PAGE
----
Saturday, December 25, 2010
2010: Sol sets ... and Chivas' leader
By Scott French
Our countdown of 2010's top 10 soccer stories and newsmakers -- from a Southern California slant -- continues.
Stories/No. 7: Sol starts a trend
The L.A. Sol set the standard in Women's Professional Soccer's inaugural campaign in almost every regard, with the league's most professional organization, the most sponsorship and merchandising revenue, the best fan experience (in the league's best stadium) -- and, especially, on the field.
The Sol's lone season was a memorable one because it included Brazilian star Marta.
The Sol, featuring Brazilian superstar Marta and local heroine Shannon Boxx (Redondo Beach/South Torrance HS), went 12-3-5 in 2009, easily capturing WPS's regular-season title. They likely would have won the championship if not for a controversial red card not quite a half-hour into the final.
The team would never play another game. The team folded on Jan. 28 after negotiations with a potential new ownership group fell apart.
It began a trend in the league, and not a good one. Saint Louis Athletica, which posted the second-best regular-season record in year one, dissolved just six weeks into the 2010 campaign, and Bay Area-based FC Gold Pride -- winner of the 2010 title with Marta and Boxx leading arguably the finest women's team ever assembled -- packed up shop in November.
A month later, the Chicago Red Stars went on hiatus, with plans to return in 2012. The Washington Freedom, the lone survivor from the late, great 2001-03 Women's United Soccer Association, nearly went under, too.
What's left? A six-team league, entirely on the East Coast for 2011. The San Francisco-based front office has been all but scuttled, and survival remains uncertain, perhaps unlikely. Yet there are groups angling to join in 2012 and beyond, including one that wants to put a team in Orange County.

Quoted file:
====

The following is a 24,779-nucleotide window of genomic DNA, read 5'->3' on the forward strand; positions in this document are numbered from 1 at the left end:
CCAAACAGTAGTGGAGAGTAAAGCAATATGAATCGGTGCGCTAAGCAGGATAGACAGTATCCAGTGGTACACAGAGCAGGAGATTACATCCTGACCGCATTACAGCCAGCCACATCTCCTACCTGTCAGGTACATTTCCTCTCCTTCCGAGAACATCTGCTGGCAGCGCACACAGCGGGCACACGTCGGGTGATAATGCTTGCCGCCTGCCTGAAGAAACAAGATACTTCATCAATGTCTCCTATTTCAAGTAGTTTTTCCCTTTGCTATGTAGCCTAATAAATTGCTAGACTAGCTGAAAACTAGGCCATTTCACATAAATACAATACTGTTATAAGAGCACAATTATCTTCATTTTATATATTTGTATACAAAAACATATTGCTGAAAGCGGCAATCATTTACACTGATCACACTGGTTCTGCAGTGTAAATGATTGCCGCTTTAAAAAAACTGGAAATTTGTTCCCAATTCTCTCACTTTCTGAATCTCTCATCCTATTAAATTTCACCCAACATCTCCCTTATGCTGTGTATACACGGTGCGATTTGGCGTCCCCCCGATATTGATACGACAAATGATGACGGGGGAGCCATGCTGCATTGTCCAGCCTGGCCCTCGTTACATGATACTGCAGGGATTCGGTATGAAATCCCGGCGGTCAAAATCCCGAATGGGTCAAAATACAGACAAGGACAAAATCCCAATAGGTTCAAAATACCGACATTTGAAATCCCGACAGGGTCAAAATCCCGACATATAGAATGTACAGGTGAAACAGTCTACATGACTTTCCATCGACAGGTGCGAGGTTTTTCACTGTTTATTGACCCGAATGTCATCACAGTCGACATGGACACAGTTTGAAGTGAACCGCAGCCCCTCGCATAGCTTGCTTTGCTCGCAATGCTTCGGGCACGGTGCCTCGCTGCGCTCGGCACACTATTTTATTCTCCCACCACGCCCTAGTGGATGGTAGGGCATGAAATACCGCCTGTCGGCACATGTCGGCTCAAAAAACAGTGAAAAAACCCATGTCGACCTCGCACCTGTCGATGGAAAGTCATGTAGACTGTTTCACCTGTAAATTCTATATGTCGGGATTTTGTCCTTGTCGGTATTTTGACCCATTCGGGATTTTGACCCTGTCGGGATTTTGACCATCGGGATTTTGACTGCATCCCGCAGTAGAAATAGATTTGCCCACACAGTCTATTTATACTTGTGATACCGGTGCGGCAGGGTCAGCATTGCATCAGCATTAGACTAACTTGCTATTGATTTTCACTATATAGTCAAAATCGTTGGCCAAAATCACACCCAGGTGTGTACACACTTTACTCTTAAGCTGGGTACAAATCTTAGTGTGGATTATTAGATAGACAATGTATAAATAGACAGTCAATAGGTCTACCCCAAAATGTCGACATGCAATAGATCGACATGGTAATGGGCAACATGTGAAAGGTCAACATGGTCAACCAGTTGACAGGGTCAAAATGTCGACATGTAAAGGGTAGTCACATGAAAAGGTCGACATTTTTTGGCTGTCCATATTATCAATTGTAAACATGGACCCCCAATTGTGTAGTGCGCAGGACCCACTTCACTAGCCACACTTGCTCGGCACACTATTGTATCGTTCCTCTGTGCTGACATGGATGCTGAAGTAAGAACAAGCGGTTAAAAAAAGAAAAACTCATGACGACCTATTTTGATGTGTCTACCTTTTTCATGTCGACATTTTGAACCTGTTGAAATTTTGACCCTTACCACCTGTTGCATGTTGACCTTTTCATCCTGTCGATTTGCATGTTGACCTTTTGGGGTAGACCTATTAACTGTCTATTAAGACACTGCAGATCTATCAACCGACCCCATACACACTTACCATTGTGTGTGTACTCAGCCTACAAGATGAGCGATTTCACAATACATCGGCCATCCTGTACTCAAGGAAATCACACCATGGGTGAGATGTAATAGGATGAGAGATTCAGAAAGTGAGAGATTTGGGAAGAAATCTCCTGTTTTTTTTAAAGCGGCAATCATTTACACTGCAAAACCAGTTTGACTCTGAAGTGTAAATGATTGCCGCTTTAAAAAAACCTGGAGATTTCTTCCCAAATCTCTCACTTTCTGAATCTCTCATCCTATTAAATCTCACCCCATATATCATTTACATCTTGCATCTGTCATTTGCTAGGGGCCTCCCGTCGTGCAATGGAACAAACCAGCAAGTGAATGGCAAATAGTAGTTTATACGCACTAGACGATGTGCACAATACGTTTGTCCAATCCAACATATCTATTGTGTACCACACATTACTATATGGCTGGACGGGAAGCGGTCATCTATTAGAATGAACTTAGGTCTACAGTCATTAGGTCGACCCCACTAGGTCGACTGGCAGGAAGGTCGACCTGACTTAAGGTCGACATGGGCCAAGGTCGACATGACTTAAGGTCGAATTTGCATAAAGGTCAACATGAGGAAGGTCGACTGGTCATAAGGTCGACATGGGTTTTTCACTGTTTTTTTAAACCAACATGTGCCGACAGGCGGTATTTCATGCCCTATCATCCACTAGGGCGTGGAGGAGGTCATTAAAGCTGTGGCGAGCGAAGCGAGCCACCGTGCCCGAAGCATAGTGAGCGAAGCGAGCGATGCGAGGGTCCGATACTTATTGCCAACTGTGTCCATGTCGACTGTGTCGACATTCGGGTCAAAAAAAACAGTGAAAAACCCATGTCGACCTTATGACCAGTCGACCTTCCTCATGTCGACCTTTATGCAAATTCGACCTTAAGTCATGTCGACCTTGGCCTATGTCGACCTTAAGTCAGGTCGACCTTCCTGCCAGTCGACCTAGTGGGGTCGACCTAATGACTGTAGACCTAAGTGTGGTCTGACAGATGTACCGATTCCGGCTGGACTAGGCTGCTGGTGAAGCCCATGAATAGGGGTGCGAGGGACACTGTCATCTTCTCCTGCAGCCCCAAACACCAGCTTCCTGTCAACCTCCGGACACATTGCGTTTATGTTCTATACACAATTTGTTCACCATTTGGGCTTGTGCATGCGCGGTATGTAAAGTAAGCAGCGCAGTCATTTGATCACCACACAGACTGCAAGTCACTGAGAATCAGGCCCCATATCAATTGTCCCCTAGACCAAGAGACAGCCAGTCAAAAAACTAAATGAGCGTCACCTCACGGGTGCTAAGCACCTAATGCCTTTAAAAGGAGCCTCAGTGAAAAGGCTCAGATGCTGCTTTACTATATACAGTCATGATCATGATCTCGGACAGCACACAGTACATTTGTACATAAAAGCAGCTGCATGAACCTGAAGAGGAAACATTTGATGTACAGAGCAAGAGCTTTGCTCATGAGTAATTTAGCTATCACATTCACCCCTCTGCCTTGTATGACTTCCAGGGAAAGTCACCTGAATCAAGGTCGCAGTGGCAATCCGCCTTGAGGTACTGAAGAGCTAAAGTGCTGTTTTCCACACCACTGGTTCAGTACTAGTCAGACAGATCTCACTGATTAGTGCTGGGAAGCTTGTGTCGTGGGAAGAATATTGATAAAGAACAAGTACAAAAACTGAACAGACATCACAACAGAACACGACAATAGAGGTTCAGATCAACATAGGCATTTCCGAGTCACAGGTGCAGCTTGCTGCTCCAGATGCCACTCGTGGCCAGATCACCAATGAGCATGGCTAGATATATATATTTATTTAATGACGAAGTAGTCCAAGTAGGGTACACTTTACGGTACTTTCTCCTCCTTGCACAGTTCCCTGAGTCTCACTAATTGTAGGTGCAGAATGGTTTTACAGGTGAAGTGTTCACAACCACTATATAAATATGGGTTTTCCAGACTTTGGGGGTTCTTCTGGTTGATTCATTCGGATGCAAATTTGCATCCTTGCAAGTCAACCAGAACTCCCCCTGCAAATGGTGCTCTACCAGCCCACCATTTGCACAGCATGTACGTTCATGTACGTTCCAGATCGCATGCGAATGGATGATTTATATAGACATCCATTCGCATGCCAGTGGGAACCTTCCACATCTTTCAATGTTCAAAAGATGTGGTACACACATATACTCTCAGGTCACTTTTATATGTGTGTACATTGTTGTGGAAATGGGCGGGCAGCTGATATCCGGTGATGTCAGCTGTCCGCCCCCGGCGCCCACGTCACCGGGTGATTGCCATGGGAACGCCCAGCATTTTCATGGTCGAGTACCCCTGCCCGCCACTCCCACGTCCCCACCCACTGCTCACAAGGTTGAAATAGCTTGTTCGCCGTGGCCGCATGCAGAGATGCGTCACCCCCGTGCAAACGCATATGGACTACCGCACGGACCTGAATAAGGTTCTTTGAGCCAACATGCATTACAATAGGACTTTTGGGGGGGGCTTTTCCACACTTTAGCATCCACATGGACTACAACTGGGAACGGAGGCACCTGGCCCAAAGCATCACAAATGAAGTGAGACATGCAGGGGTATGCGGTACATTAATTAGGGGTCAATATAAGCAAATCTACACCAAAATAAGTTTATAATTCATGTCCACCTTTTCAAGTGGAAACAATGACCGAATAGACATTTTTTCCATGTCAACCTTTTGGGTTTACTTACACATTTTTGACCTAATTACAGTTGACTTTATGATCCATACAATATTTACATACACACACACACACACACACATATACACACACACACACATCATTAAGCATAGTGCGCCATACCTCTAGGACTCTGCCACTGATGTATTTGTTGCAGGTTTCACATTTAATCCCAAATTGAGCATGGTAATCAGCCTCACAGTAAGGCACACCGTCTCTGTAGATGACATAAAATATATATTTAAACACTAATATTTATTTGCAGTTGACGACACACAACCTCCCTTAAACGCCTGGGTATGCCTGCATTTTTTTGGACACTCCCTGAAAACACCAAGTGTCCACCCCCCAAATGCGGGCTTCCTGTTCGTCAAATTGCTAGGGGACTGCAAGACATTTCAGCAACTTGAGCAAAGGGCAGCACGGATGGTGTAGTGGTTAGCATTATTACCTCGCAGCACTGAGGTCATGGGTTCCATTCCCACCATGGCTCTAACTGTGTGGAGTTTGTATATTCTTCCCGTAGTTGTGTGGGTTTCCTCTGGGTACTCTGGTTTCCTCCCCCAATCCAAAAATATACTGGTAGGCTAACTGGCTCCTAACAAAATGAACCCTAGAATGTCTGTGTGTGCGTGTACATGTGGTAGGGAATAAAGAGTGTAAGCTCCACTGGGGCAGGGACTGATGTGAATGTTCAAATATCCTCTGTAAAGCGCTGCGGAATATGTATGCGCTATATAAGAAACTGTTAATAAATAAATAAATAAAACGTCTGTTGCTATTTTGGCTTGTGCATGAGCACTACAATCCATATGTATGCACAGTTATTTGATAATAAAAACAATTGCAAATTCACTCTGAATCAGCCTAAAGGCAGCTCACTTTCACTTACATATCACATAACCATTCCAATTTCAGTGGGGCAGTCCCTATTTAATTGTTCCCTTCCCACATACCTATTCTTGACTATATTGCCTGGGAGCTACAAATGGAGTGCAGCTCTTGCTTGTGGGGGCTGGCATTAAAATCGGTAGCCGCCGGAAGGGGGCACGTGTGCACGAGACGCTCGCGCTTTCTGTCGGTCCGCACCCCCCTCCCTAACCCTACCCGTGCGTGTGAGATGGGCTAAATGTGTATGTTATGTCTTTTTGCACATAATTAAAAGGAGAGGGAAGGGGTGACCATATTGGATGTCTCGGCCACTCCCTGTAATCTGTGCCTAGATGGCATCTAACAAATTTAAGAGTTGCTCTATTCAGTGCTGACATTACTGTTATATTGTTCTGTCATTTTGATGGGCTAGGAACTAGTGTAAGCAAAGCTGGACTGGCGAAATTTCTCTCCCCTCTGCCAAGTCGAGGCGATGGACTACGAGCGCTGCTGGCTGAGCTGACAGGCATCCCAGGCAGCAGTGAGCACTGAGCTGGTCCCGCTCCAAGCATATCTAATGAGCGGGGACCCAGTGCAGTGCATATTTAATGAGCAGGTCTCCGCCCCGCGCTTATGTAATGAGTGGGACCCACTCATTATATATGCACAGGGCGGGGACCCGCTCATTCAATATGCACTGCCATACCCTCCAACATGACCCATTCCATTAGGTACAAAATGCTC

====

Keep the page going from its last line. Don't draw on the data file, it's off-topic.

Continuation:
The Sol lost somewhere around $3 million in 2009. Anschutz Entertainment Group, which owned half the team and paid about 90 percent of the bills, pulled out -- as planned, it turned out -- after the first season, and Blue Star LLC, a partnership that included L.A. Blues owner Ali Mansouri and Australian actor Anthony LaPaglia, couldn't afford to run things on its own.
The league took control of the club in November 2009 and had a new owner, never identified, all but signed, sealed and delivered. That owner pulled out in mid-January, and the Sol was dead a week later.
Boxx said she was saddened, but not shocked.
“We have such a great market, and our community was behind us. We had such great fans …,” she said. “And now to realize we’re leaving L.A. is sad, but it’s also professional sports. And it’s the way it works, so you say OK.”
Newsmakers/No. 7: Antonio Cué
The most approachable, low-key owner of any pro team in L.A. -- in America? -- has to be Antonio Cué, who co-owns Chivas USA with Jorge Vergara, the nutritional-supplements billionaire whose holdings include the Goats' parent club, Club Deportivo Guadalajara.
Antonio Cue, co-owner of Chivas USA, is largely responsibly for the club's return to respectability.
Vergara is the mostly silent partner in this relationship. It is Cué you see in and around Home Depot Center, greeting fans and media like friends -- and it is Cué, for the most part, who has taken on responsibility for building Chivas USA back to respectability.
The club's managing partner has cleaned house. Gone following Chivas' worst season since its horrid 2005 debut are president Shawn Hunter (resigned to be closer to his family in Denver), VP of soccer operations Stephen Hamilton (resigned to pursue other opportunities) and head coach Martin Vasquez (dismissed after refusing to reassign an assistant coach).
Cué has restored himself to the club presidency, is taking the lead role on a variety of business initiatives -- designed to bolster club sponsorship and build its static fanbase -- and is assisting interim GM Jose Luis Domene on securing Juan Carlos Osorio's signature on a coaching contract.
The club is making something of a new start, Cué acknowledges, and there is plenty of work to be done. The Goats finished last in the Western Conference with a roster short on talent and depth, and a half-filled HDC -- which was hardly full even when the Goats were playing a bracing, winning style of soccer in seasons past -- was disappointing, even given the club's on-field struggles.
The future, it is hoped, will bring a new stadium (somewhere in L.A.), a playoff victory (the Goats have never progressed beyond the first round) and a long-awaited MLS Cup trophy. The foundation Cué has begun building the last few months could be decisive.